Salem, Massachusetts is known as “Witch City”, but the history of this coastal town goes much deeper than the infamous witch trials of the 1600s. Salem was first settled by European settlers in 1626, founded 4 years before Boston and is the second oldest settlement in New England. It is also the second oldest city in MA, incorporated in 1836.
The early settlers of Salem were Puritans, who fled to Massachusetts for religious freedom. They established a strict religious community, as depicted in Nathaniel Hawthorne’s The Scarlett Letter which was written while Hawthorne lived in Salem in the 1840s, although it was set in nearby Boston. The Puritans are the religious sect that led the witch trials in the 1690s.
Salem played a significant role in the Revolutionary War, preventing British forces from stealing ammunition stores that were stored in the town. The town also became a center for privateering, with 800 vessels leaving the ports of Salem to fight and capture British ships. The town played a similar role in the War of 1812. Many of these privateering ships were then used for future trade with China, Africa, and other parts of the world.
Salem was incorporated in 1836, and its history of trade left the prosperous city with a variety of architecturally interesting mansions and homes. Trade declined in the 1900s, and manufacturing rose to prominence. Today Salem is a residential city with a strong tourist draw throughout the year, but especially in October. Salem sees over 1 million tourists each year, 250,000 of those on Halloween weekend.
Salem is a coastal city in Essex County, Massachusetts, located along the North Shore. It has 18.5 miles of shoreline, and 7 public beaches. Salem covers 18.1 square miles, half of which is water. It is in between Salem Harbor and Beverly Harbor.
Salem is divided into several neighborhoods, largely along the lines of its geographic features. Residents can access neighboring Beverly via the Kernwood Bridge or the Veteran’s Memorial Bridge. Access to Route 128 is gained by passing through Peabody. Salem also has a variety of MBTA bus routes and a commuter rail station. From May through October, a ferry runs from Salem to Boston for commuters.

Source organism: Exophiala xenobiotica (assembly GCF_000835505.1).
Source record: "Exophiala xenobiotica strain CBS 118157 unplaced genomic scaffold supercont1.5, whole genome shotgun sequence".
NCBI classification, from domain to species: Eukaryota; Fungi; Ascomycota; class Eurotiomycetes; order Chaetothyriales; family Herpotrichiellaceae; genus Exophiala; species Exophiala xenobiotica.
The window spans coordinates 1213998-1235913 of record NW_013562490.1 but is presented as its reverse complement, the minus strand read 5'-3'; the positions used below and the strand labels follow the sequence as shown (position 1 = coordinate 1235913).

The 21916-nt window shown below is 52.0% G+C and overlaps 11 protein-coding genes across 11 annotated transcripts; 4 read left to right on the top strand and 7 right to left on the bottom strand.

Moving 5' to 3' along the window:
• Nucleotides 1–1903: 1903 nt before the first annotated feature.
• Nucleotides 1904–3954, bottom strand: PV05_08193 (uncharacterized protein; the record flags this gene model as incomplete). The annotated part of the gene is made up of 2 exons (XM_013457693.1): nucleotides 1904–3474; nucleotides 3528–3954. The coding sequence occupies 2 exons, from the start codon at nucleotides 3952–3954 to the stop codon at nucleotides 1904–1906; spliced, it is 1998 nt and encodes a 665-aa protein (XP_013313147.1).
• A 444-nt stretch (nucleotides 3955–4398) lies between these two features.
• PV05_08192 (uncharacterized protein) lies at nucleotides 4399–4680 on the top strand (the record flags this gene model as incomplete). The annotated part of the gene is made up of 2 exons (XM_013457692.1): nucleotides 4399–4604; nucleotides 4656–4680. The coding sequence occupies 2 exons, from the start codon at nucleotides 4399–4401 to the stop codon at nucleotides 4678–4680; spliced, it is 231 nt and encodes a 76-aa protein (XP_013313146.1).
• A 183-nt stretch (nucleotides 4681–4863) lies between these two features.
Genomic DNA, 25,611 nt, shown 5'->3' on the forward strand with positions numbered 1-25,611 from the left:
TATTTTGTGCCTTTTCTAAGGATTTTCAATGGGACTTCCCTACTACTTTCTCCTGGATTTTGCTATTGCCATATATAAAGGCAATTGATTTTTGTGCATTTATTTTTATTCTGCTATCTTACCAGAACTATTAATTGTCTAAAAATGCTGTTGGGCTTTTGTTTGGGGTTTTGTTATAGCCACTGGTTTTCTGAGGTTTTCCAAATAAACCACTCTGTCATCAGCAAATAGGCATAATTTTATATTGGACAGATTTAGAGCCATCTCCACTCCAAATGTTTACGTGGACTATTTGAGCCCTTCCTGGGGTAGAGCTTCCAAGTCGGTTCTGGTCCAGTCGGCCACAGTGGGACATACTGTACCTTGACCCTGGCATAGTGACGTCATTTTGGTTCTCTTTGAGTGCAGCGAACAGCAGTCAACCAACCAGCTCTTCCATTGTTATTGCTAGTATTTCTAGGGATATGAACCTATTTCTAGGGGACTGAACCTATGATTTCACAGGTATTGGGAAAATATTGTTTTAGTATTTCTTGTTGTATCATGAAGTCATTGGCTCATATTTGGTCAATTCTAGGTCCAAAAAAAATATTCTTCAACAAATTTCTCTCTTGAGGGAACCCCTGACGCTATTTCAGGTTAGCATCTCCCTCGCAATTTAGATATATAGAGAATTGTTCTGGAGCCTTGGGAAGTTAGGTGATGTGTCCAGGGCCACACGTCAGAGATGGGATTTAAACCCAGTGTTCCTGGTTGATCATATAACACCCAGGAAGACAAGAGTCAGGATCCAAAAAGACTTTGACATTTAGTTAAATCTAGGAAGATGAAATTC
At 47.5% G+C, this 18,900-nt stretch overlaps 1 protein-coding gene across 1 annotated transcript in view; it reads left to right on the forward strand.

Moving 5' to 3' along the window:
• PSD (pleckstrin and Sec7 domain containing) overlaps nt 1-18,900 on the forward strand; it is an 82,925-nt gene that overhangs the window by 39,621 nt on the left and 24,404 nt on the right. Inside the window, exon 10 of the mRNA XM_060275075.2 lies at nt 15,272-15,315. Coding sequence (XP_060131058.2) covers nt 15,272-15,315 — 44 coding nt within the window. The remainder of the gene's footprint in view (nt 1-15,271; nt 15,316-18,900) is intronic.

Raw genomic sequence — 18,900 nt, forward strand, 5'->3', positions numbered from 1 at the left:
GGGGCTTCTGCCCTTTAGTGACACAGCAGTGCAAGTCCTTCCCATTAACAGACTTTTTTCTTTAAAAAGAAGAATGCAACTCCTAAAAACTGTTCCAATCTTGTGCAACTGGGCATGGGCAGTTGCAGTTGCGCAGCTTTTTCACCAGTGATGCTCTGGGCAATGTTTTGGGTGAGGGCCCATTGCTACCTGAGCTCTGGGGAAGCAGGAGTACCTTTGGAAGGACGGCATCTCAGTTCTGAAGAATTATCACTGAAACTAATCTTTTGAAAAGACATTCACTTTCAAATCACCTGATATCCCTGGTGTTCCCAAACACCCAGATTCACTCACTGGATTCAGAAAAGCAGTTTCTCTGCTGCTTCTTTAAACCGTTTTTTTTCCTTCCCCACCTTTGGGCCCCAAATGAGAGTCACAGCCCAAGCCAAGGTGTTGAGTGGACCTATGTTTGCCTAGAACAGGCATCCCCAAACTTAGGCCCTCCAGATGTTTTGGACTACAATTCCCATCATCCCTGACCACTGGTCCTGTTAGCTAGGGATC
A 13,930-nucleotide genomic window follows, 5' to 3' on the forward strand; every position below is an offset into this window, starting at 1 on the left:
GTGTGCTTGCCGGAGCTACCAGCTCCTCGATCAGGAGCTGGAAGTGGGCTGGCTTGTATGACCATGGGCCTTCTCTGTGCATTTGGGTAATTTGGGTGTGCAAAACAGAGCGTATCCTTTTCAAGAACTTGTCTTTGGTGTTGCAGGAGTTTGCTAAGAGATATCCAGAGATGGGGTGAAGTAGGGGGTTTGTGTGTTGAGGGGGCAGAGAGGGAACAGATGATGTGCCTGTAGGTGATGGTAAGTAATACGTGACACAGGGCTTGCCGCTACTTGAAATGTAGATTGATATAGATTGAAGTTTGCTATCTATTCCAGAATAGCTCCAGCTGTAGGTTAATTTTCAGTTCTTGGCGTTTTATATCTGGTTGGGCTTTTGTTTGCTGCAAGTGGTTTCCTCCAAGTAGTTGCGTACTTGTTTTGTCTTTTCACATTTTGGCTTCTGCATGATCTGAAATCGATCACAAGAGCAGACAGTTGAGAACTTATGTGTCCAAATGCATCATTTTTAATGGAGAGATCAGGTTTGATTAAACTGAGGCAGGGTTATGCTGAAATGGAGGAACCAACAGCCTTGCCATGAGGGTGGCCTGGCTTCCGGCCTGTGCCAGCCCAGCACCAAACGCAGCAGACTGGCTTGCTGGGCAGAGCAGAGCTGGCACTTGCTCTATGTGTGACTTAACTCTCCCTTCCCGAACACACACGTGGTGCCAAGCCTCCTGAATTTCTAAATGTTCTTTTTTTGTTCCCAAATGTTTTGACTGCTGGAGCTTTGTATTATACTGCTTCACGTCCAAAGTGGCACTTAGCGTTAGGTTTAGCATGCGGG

The Salem Witch Trials are the most well-known and defining moments in Salem history. Occurring in 1692 and 1693, the accusations rose to the level of hysteria, with more than 200 accusations made, 20 people executed (14 women), and 5 more who died in prison, including an infant.
In the strict Puritan community, witchcraft was feared and became the scapegoat for many afflictions. In 1692, a group of young girls accused Tituba, Sarah Good, and Sarah Osborne of witchcraft. Tituba confessed, exacerbating the fear and hysteria sweeping through Salem, and triggering a witch hunt. More accusations were made and the jails quickly filled with accused witches kept in dungeons chained to walls. Those found guilty were hung. Some of the questioning also involved torture and the public crushing death of Giles Corey brought to a head the public opposition to these trials, which soon came to an end.
Salem “Witch City” Massachusetts is perhaps most defined by its witch trial history, but has much more to offer than that. From its days as an early settlement to its modern environmentally-friendly power plant, Salem is a timeless city with thriving businesses and welcoming neighborhoods.